By New Times
By Connor Radnovich
By Robrt L. Pela and Amy Silverman
By Ray Stern
By Keegan Hamilton
By Matthew Hendley
By Monica Alonzo
By Monica Alonzo
But that inaccessibility has protected Castle Hot Springs, keeping the place hanging in limbo since the disastrous fire in 1976 leveled the Palm House, destroying the kitchen and dining facilities as well as guest rooms, and making commercial operation impossible.
After the fire, the hotel was donated to the Arizona State University Foundation, which sold it to an investment group that promptly took it into receivership. It was sold again in the late Eighties, to a couple of brothers who have toyed with the idea of turning it into a boutique resort, but have kept it on the market while they make up their minds.
While real estate agents in Phoenix have grown used to people who assure them they intend to buy and develop Castle Hot Springs, no one has ever been able to come up with the prohibitive amount it would take to bring it up to code.
This year, however, the inquiries are more serious than usual. For the first time, there exists the possibility that Castle Hot Springs is something more than a white elephant with a glorious history.
Part of its unexpected potential has to do with the inevitable march of Phoenix to the north. Given Phoenix's history of leapfrogging development and obvious pleasure in urban sprawl, it is not inconceivable that the suburbs could reach that far.
"It's on a parallel with Cave Creek and Carefree," says Rob Smith of Sierra Club. "It's highly likely that in the next ten years, someone could have a big development out there."
The seeming inevitability of Phoenix's growth to the northwest, as well as the expansion of Lake Pleasant, threatens to compromise Castle Hot Springs' splendid isolation--threatens, in fact, the hotel itself.
While its turn-of-the-century buildings and its place in the history of tourism in Arizona make Castle Hot Springs eligible for the National Register of Historic Places, its owners have deliberately kept it off that listing in order to keep all the options open for prospective buyers--even complete demolition.
The work necessary to make the resort habitable once more--giving it a sewage system, not to mention a way to fight fires more effective than the garden hoses used in 1976--makes saving Castle Hot Springs a labor of love.
Or, given the shape it's in, an act of lunacy.
@body:In its heyday, Castle Hot Springs had some of the feel of an exclusive private club. Guests almost had to be invited to stay there, since everyone knew each other either from business or social ties back east.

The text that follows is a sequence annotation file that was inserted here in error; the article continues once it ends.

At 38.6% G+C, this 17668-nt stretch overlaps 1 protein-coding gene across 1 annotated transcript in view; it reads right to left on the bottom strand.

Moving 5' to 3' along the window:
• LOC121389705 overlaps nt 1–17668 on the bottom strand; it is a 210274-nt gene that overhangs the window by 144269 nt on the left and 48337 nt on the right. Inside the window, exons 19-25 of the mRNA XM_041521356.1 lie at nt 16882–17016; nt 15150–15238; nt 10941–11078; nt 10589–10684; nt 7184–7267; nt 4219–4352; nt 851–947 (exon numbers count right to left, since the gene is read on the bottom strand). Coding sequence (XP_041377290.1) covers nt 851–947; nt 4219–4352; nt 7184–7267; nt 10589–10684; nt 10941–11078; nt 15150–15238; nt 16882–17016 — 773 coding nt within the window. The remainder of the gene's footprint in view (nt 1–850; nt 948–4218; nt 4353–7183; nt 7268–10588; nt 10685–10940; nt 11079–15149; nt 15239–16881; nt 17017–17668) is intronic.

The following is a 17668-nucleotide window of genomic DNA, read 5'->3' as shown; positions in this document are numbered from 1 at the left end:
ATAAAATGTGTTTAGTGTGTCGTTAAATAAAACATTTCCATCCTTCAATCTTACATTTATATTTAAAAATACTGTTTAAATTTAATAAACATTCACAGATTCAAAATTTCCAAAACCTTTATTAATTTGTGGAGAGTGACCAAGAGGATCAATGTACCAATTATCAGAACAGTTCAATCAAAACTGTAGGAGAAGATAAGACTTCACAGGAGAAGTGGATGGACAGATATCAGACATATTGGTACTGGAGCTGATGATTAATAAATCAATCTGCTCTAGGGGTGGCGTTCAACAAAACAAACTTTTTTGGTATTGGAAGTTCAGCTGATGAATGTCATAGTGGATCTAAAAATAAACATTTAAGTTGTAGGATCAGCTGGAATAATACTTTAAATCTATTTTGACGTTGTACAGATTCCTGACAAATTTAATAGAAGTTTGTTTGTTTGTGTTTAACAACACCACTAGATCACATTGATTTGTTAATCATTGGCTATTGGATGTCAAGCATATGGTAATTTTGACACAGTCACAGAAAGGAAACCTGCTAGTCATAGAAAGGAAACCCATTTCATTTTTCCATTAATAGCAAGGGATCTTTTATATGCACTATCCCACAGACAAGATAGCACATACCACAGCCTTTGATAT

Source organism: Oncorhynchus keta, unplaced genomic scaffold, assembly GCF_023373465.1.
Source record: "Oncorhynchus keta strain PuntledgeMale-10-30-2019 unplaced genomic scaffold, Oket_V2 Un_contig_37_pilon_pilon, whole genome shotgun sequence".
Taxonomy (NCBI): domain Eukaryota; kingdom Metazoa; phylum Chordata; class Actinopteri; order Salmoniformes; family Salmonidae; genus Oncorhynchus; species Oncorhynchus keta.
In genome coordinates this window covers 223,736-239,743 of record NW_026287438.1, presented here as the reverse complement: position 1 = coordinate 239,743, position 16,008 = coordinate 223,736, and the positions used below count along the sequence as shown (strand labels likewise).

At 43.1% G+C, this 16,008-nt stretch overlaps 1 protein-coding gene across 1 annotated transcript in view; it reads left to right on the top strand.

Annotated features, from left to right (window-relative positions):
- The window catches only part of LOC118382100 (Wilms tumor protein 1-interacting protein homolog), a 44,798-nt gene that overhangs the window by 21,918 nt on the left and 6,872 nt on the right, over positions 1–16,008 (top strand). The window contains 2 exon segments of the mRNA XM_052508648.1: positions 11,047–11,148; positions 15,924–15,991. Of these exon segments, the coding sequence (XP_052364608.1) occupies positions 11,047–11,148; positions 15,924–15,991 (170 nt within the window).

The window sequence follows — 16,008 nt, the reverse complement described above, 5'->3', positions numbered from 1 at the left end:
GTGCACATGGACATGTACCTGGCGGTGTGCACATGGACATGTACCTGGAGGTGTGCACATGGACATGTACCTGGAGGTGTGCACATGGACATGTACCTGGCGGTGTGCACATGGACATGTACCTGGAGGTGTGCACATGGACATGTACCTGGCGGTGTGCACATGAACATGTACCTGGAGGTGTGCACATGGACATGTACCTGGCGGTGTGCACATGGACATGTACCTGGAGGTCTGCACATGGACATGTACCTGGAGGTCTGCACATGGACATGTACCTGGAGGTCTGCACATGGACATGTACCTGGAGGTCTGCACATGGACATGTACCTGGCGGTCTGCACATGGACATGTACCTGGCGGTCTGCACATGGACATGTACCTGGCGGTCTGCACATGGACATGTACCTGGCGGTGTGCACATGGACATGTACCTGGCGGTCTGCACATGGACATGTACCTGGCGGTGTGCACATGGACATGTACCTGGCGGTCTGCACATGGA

The names of the guests were often of the kind that are linked to specific corporations, like the Pews of Sun Oil and the Uihleins of Schlitz Brewing. The Rockefellers had a cottage there, as did the Wrigleys.
Although the visiting rich were friendly to the staff, there were certain social boundaries that could not be crossed. Ena McGuire remembers that the resort's hairdresser was once invited by a smitten male guest to a Saturday-night dance. Management was horrified. "They refused to let her in," she recalls.
The cowboys, though, were another question. In addition to their jobs as wranglers, trail guides and cooks for the pancake breakfasts that were so popular, the cowboys used to stage rodeos at the resort. Many of the single young women did manage to get their favorite cowboys admitted to the dances, and legend has it that at least a few of the married women contrived long trail rides … deux with those sturdy sons of the West.
The pleasures of life at Castle Hot Springs were the simple ones. Robert Uihlein liked nothing so much as disappearing into the hills for a week, sleeping on the ground and cooking food over an open fire. And a woman who stayed there in 1959 says her most vivid memory is of a massage, and of the intoxicating scent of orange blossoms in the night.
Ena McGuire remembers the years she spent at the resort as among the happiest of her life. She was young, of course, and she had just married, but she attributes some of that joy to the beauty of the place she lived in.
Even now, at the age of 80, she keeps in contact with former friends from Castle Hot Springs, although she has not worked at the resort since 1948. And when a longtime manager celebrated his 90th birthday, his former employees sent a birthday card around the country, collecting the signatures of guests and staff.
"It broke my heart to leave such a beautiful place," Ena says. Her husband wanted to go into business for himself, so they left.
@body:What is odd about Castle Hot Springs when you look at it now, and you compare it to other resorts built during that golden age of going away on vacation, is how unassuming it looks. The Hotel Colorado in Glenwood Springs, selling a similar package of hot water and scenery, is splendid and imposing. The Hotel del Coronado in San Diego looks like a castle. Even the self-consciously rustic resorts that found favor in the national parks, like El Tovar at the Grand Canyon or the Old Faithful Lodge in Yellowstone, do rustic in a grandiose way.